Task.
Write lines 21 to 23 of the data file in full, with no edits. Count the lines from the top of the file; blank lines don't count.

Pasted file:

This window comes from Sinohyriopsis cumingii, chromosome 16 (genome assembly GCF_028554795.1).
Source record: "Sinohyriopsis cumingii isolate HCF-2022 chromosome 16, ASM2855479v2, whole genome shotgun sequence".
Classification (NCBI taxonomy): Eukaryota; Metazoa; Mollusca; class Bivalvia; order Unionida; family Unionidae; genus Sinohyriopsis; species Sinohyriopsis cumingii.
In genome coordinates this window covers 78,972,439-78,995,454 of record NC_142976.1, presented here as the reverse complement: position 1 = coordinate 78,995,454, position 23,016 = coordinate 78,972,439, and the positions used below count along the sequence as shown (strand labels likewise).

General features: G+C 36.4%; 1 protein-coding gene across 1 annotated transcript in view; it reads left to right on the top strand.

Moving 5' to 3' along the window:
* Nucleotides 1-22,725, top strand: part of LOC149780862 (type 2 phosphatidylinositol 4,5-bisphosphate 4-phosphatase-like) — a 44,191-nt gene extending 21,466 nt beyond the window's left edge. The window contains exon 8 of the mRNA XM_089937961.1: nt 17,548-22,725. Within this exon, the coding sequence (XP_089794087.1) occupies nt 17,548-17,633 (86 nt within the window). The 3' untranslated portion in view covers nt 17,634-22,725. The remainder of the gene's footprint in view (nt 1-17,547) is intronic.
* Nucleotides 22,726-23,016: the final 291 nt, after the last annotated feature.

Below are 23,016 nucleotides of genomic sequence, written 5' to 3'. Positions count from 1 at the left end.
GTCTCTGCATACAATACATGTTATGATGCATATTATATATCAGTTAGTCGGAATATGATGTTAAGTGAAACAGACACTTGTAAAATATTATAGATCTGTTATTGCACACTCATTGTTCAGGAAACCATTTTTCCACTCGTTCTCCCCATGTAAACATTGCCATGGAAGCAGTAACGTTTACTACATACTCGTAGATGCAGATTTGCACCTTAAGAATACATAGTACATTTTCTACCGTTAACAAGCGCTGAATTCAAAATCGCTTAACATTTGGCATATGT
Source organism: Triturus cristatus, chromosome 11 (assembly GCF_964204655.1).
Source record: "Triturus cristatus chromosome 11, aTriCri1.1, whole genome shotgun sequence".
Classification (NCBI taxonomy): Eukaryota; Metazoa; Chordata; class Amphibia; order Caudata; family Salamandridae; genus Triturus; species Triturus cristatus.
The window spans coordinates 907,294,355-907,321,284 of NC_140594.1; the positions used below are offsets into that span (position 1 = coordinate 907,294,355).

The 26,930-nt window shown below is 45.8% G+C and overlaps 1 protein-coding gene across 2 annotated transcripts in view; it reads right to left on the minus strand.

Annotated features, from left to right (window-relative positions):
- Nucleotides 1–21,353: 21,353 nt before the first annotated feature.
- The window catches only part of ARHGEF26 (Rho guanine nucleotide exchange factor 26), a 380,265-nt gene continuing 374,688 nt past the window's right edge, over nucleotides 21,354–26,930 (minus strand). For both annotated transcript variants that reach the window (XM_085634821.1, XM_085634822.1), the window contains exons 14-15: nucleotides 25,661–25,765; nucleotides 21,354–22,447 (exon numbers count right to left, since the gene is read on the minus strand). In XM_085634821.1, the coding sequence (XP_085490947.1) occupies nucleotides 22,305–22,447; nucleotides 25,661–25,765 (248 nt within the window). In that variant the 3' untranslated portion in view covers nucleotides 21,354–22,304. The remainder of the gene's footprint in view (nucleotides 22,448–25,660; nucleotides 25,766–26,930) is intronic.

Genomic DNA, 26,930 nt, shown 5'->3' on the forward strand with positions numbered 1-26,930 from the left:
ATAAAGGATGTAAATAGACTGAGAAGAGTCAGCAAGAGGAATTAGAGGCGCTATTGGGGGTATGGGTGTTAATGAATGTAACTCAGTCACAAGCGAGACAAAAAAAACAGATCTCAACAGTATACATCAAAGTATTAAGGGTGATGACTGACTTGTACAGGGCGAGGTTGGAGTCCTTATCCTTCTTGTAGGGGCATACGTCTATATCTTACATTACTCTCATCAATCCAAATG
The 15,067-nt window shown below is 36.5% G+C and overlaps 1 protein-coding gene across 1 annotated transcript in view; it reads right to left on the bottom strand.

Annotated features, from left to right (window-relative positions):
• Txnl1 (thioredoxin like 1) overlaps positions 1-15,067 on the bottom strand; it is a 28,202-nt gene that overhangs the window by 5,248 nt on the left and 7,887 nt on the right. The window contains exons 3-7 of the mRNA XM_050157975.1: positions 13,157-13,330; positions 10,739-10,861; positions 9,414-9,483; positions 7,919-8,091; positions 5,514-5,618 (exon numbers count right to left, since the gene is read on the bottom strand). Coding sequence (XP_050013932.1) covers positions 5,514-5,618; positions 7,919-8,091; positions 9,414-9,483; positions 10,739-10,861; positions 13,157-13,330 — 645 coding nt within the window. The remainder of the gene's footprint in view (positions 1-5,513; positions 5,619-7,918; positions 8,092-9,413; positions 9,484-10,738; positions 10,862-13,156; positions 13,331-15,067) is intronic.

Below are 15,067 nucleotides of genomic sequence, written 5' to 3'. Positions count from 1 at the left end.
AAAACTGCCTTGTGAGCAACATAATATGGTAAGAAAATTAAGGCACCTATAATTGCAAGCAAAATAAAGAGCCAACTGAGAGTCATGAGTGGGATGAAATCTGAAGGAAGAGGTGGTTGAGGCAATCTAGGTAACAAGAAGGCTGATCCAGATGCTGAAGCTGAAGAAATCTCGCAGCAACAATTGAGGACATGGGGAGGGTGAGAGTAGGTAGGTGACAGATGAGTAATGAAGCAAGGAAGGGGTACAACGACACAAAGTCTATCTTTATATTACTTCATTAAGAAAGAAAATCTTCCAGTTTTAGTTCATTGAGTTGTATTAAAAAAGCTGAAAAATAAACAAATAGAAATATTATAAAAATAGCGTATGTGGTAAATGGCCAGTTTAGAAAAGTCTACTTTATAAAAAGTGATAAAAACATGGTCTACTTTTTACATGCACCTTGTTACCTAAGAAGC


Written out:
The 15,067-nt window shown below is 36.5% G+C and overlaps 1 protein-coding gene across 1 annotated transcript in view; it reads right to left on the bottom strand.

Annotated features, from left to right (window-relative positions):
• Txnl1 (thioredoxin like 1) overlaps positions 1-15,067 on the bottom strand; it is a 28,202-nt gene that overhangs the window by 5,248 nt on the left and 7,887 nt on the right. The window contains exons 3-7 of the mRNA XM_050157975.1: positions 13,157-13,330; positions 10,739-10,861; positions 9,414-9,483; positions 7,919-8,091; positions 5,514-5,618 (exon numbers count right to left, since the gene is read on the bottom strand). Coding sequence (XP_050013932.1) covers positions 5,514-5,618; positions 7,919-8,091; positions 9,414-9,483; positions 10,739-10,861; positions 13,157-13,330 — 645 coding nt within the window. The remainder of the gene's footprint in view (positions 1-5,513; positions 5,619-7,918; positions 8,092-9,413; positions 9,484-10,738; positions 10,862-13,156; positions 13,331-15,067) is intronic.